"So you're going to have bad legislation that's going to come through and we're going to say, 'No, no, we're not gonna do this,'" McGarr said.

McGarr did not return a phone message seeking comment for this article.

Lawmakers have varying expectations for Hobbs

"Newbies" like McGarr will quickly learn what they can and can't do once the session begins, said former four-term Democratic lawmaker Catherine Miranda. She served in the House and Senate between 2011 and 2018 before running unsuccessfully for Congress against Ruben Gallego.

State Sen. Catherine Miranda
State Sen. Catherine Miranda

Now she's won another term in the state Senate and has no intention of stepping back into the Legislature's "same chaotic dysfunction." Miranda's no stranger to working with Republicans: She raised eyebrows in her own party when she endorsed Ducey in 2014.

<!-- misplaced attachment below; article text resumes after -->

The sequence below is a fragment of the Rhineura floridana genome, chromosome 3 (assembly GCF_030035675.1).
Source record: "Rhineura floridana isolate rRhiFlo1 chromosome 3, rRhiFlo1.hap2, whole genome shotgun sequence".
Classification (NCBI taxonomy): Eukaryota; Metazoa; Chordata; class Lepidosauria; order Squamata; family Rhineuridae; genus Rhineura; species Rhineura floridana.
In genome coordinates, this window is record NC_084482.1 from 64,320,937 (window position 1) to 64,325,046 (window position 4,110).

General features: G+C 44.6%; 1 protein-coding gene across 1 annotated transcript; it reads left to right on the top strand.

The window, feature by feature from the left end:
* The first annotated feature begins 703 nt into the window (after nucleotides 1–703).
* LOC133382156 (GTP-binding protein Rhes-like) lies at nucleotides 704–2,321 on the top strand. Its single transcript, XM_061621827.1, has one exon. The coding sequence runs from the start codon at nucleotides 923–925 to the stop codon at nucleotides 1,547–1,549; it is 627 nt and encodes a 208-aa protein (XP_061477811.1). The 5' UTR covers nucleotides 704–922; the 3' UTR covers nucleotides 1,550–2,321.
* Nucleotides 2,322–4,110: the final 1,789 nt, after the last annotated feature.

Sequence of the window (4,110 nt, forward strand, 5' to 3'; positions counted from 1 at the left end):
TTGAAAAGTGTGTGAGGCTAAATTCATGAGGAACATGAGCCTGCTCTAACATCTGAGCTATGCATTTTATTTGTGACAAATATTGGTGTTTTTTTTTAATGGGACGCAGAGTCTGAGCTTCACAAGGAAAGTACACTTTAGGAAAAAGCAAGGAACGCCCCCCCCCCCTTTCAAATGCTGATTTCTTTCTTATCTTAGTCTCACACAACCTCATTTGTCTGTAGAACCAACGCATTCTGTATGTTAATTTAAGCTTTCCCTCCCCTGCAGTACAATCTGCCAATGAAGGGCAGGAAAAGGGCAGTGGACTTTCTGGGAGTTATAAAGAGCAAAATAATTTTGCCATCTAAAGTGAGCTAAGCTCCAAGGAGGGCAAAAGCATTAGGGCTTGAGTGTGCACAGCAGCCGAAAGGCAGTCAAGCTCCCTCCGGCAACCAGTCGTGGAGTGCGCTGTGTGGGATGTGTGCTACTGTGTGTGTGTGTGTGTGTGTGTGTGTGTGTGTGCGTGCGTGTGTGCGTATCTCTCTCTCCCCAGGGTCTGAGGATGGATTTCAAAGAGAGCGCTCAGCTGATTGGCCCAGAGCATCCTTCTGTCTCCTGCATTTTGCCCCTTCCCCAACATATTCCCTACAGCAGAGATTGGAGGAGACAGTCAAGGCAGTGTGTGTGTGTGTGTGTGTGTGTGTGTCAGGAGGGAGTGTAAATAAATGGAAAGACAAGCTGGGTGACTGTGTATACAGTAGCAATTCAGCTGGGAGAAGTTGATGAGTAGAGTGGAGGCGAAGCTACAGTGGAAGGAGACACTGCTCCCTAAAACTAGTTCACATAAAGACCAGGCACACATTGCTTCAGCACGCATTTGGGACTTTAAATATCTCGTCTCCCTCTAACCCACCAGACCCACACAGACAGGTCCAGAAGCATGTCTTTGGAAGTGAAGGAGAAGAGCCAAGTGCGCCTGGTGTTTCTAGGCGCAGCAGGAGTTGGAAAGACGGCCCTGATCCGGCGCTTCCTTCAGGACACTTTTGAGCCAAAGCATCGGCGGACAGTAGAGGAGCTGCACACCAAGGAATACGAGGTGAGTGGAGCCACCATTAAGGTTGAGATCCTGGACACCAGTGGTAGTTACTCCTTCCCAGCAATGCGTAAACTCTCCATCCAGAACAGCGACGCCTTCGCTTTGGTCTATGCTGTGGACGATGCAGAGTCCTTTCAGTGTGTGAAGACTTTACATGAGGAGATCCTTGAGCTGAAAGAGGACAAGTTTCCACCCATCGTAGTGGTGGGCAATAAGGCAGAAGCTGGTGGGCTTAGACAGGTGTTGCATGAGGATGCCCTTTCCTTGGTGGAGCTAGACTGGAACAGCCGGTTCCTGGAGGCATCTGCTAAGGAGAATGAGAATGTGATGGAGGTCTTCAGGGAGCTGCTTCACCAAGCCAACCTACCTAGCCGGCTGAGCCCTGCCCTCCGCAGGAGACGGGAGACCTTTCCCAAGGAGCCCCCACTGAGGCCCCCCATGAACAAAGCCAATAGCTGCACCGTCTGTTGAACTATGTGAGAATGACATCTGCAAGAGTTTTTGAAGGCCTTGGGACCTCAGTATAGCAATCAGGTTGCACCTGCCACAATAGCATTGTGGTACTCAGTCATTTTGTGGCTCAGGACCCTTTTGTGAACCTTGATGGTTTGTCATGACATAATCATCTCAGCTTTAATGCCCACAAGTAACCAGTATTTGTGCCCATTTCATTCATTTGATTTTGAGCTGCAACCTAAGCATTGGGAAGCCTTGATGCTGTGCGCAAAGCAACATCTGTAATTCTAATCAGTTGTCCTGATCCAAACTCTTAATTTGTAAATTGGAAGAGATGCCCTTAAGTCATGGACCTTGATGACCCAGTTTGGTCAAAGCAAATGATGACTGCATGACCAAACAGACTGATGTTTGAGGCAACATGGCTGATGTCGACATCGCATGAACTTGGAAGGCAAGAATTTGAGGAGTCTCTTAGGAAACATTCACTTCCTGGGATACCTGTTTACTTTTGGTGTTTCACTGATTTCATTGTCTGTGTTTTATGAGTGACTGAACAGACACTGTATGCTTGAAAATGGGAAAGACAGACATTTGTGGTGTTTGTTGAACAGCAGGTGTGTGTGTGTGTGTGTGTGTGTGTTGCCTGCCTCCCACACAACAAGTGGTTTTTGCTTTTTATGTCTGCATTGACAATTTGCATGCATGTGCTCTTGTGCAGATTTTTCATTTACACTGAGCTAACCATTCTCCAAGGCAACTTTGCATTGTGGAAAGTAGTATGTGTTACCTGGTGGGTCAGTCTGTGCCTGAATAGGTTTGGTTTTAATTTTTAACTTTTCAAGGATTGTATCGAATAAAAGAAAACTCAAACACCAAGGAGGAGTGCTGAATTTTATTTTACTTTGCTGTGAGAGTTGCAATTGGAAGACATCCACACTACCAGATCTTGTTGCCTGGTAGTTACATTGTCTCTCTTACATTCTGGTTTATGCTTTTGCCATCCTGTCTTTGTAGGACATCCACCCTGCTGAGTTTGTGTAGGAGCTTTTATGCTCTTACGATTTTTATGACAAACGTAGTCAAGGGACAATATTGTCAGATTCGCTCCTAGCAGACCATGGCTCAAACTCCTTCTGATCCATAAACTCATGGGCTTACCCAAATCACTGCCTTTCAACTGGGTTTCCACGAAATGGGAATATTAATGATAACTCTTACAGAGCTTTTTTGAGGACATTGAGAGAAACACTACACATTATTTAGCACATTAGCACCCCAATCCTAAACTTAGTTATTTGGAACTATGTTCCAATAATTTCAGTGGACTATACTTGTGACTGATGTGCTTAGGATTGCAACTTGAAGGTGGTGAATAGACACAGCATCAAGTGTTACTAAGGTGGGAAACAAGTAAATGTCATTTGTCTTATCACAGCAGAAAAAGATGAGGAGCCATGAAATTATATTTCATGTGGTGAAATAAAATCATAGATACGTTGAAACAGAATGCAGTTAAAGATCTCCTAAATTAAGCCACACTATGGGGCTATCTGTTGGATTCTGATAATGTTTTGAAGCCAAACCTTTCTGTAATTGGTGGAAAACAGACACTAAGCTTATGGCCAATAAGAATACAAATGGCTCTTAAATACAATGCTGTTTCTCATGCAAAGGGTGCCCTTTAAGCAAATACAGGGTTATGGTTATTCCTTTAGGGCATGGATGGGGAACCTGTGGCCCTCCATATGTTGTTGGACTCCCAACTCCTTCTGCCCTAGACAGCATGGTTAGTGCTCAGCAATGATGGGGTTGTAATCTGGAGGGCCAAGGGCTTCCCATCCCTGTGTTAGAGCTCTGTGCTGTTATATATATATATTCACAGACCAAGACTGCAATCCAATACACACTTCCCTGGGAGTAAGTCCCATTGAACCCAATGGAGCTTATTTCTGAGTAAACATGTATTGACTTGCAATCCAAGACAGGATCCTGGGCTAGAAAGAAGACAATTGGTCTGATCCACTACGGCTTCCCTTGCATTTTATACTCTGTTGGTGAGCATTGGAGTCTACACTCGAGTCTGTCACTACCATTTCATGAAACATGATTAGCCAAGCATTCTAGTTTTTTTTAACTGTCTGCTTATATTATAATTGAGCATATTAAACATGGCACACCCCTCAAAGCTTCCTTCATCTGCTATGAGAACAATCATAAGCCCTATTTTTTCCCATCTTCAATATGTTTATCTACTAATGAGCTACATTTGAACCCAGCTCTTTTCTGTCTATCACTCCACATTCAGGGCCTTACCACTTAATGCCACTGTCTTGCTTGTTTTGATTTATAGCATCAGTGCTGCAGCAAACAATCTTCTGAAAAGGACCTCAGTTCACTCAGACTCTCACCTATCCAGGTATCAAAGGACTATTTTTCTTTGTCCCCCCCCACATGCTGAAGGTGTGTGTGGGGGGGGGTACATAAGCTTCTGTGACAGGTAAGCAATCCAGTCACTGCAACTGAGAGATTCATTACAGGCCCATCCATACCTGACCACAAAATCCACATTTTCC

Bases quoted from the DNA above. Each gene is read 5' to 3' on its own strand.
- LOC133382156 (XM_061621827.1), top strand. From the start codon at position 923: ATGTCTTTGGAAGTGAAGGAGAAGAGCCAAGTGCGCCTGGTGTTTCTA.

She'll use her experience to show other lawmakers how to build coalitions for successful legislation, she said. She said she learned much from Hobbs while the two served as lawmakers together.

"She serves with conviction," Miranda said. "She's very consistent with our Democratic priorities and overall, very fair for all."

Although she's a rare Democrat who is also anti-abortion, Miranda said she won't vote "pro-life" next year, but will focus intently on an "omnibus" bill addressing homelessness. She'll need moderate Republicans, not those on the "extreme side," to help get it passed.

"It's one of the plans that can create unity. I'm very optimistic," she said.